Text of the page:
Eula Sims keeps her home neat. She has her Bibles, which she reads often. She pins a few unframed photographs of her children on the wall next to her daybed. She keeps a dish out with peppermint candy in it. And she makes room for a pink stuffed teddy bear that she says reminds her of her grandson. There’s nothing that a person could call clutter lying around.
“I like the way it is. I like the way it’s set up,” Sims said. She’s 88 now and appreciates simplicity. “I couldn’t even ask for anything else. … I don’t need no more.”
The most important thing for Sims, is the apartment itself, with its big windows and wood floors and a kitchen with lots of cupboard space.
“What’s it like to have a place to call your own, even though it’s small?” she asked as her voice trailed off. “I’m happy. I’m happy. Very happy.”
Partly that’s because, for a while, a place to call all her own felt nearly impossible. Last year, while Sims was living with her daughter, Delores Stringer, she started moving more slowly. Usually she could get around fast.
“I’m like, ‘Mom. Something ain’t right,’” Stringer said.
Sims could feel it, too. So one afternoon she walked herself over to the hospital. She ended up staying there for two months.
Sims was born in Mississippi, raised in Arkansas, met her husband in Michigan and made a family in the Bay Area. She speaks softly, but loves to talk. She’s made sure to introduce herself to the neighbors.
“I like to go around and talk to people,” Sims said. “It cheers me. It cheers me up. I’ve had a chance to meet some of them. I’m taking my time. There’s quite a few. But the ones that I’ve met are nice people.”
She loves color, too, and generally wears bright things. She looks for signs in her dreams and likes to be called “Miss Mary,” after the virgin Mary; it’s a nickname she gave herself. She keeps a box of Cheez-Its tucked between her bed and her nightstand. She gives out advice with the confidence of somebody who has been around for more than a while. She usually fibs about her age — shaving off a decade or so — and gets away with it.
Sims left the hospital last year still on a daily regimen of four prescriptions. She needed more help than her daughter could give her at home, so she headed an hour and a half away to a nursing home in Gilroy — the only place her insurance would cover.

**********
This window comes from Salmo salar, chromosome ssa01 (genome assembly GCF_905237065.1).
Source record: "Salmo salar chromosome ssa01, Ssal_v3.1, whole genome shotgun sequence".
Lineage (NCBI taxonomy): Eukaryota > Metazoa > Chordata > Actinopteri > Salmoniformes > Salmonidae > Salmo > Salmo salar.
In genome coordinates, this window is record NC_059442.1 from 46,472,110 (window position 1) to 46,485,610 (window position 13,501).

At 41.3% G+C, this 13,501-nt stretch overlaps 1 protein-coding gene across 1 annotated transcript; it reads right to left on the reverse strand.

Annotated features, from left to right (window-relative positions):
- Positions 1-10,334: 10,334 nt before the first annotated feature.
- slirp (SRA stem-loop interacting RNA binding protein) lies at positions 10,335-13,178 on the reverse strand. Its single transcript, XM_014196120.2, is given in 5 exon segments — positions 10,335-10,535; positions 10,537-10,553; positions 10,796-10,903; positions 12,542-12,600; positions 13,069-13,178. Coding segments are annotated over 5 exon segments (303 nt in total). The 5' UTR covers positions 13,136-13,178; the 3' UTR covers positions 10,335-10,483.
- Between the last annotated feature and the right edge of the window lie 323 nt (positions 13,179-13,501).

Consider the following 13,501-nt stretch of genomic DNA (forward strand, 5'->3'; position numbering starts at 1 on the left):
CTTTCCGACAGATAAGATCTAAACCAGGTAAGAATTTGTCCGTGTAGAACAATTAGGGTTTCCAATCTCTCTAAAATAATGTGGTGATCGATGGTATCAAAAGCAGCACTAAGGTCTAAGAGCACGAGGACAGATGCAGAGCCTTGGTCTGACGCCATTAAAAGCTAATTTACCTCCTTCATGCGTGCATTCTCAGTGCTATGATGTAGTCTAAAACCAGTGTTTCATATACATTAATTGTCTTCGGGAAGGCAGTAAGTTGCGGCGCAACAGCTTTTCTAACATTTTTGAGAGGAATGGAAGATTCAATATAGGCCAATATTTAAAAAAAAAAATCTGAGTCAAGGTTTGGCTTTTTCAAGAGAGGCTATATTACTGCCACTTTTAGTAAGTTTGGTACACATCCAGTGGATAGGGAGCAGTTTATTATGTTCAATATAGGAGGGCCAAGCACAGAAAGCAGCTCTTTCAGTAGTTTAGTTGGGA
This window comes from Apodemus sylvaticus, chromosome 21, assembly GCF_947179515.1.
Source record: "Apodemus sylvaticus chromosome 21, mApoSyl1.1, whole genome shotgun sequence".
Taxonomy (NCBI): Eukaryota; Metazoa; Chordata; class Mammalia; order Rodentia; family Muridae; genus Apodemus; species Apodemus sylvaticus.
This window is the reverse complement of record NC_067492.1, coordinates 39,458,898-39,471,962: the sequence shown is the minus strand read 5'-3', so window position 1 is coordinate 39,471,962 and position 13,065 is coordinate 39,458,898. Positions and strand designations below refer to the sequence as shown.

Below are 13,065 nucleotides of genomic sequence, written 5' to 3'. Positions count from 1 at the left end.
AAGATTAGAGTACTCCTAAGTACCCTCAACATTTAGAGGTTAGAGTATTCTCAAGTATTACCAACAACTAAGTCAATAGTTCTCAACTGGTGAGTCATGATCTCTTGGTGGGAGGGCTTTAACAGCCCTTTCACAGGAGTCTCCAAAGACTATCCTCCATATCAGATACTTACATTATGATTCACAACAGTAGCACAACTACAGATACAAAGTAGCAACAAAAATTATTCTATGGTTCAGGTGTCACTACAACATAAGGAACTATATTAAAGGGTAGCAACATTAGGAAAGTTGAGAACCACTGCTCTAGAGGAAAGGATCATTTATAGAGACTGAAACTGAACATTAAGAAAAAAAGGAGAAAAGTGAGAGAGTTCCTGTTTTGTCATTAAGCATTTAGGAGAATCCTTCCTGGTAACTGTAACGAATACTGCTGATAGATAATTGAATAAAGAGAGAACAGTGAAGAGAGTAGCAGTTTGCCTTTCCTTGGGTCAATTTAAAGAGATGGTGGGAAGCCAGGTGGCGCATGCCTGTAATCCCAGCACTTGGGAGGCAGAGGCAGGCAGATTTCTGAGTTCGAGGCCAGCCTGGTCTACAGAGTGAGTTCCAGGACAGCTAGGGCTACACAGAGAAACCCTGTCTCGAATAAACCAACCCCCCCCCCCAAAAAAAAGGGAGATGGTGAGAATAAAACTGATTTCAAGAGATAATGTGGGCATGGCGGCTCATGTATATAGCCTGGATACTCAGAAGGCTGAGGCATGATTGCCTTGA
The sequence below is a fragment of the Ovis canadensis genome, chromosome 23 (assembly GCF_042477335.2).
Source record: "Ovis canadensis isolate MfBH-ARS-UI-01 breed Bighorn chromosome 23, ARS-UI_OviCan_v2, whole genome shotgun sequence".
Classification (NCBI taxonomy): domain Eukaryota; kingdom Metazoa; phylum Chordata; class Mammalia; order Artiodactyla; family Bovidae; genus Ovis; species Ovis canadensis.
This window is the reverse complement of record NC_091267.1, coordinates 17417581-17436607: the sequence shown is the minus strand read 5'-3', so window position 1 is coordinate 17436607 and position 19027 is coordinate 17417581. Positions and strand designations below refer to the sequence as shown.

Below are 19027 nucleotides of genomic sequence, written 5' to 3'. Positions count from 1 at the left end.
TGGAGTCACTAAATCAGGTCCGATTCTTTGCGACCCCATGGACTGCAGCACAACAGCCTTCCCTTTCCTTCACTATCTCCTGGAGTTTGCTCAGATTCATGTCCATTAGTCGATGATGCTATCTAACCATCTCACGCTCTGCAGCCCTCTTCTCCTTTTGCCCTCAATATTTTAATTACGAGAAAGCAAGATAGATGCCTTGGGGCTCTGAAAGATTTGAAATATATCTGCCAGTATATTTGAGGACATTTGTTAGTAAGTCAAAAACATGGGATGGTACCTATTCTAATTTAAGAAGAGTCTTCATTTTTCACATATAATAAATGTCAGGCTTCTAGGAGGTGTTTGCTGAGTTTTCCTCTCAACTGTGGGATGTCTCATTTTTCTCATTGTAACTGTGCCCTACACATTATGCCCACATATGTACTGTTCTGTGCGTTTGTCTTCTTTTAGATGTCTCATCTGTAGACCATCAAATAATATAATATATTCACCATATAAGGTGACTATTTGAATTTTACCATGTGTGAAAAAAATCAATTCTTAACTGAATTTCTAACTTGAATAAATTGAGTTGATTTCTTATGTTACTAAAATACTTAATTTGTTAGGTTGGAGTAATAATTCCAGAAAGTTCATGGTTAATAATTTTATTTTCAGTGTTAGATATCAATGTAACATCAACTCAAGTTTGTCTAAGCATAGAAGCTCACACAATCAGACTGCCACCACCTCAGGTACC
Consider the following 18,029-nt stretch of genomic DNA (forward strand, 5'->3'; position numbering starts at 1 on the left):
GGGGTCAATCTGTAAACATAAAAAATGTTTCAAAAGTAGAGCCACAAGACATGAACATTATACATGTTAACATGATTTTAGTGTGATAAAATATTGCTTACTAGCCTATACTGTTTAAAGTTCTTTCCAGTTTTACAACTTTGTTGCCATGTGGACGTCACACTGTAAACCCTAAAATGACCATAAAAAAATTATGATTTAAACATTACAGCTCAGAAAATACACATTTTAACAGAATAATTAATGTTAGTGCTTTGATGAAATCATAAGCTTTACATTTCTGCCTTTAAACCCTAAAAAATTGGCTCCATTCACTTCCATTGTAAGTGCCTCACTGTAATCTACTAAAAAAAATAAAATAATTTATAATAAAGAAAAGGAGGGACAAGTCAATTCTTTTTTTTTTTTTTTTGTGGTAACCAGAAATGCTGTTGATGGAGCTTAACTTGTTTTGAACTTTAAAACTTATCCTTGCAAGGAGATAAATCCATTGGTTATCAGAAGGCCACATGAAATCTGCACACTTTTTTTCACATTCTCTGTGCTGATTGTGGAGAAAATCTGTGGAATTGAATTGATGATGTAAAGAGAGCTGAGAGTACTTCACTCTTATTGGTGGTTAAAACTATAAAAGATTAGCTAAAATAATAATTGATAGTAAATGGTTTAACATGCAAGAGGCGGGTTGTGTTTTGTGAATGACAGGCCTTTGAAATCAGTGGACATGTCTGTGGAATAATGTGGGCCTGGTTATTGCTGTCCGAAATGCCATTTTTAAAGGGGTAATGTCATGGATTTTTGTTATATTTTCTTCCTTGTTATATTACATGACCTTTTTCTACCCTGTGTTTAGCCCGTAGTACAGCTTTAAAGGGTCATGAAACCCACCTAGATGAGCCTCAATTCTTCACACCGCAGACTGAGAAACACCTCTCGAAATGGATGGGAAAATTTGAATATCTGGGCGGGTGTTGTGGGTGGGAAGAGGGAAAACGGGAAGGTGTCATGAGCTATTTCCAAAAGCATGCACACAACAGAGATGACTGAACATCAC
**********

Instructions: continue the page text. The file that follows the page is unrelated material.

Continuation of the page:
“I had never even been to Gilroy,” her daughter said.
Sims stayed there for three months. She passed the time by reading Psalms and got through about 150 of them.
Then, one day, she’d had enough. Stringer had come down from Richmond to take Sims to the doctor. After the appointment they pulled up to the nursing home. Sims looked at the building. She thought a second, then turned to her daughter in the driver’s seat and asked her to go collect her things. She wasn’t getting out of the car, and she wasn’t staying another night there.
“She didn’t want to deal with the people,” Stringer said. “She wasn’t used to being away from all of us.”
There was a problem, though: Stringer didn’t have room for Sims in her home. Her mom needed her own room and her own bathroom. Stringer couldn’t give her that. So, for a few months, they moved her into an extended-stay hotel. It was “a lot of money,” Stringer said. “Lots of money.”
So Stringer and Sims applied for a place in a new senior residence in Richmond, close to family, and they prayed.
“We’re always praying,” Stringer said.
When they got the call saying they had a room, Stringer felt like crying.
“I did start crying,” Sims said.
There was one last hiccup, though. The extended-stay hotel had used up most of Sims’ money, and she didn’t have enough to pay the move-in costs. That’s when Season of Sharing stepped in. Independent Living, a group that helps people with disabilities and seniors to live independently, connected Sims to the fund. She applied and was able to get her security deposit covered.
“She had the biggest smile on her face,” said Lisa Hicks, an independent living specialist with the organization. “She was ready.”
Hicks is still working with Sims, trying to get her some extra help around the house. But for the past six months, Sims has had a place to call her own, and that’s the most important thing, Hicks said. “I was happy to call and tell her she received the deposit amount.”
On Thanksgiving, Stringer and the rest of the family came to Sims’ place for dinner.
“We did it all,” Stringer said. “We had ham, we had Cornish hens, we had peach cobbler, we had dressing … ” The list keeps going.
But before any of them had arrived, Sims had already made her signature sweet potato pie. It was waiting on the counter, ready to go into the oven.
“I used to be a heart-and-soul baker,” Sims said.
Stringer smiles when she hears that.
“She’s that kinda lady,” Stringer said. “She’s gonna fix stuff the way she wants it.”
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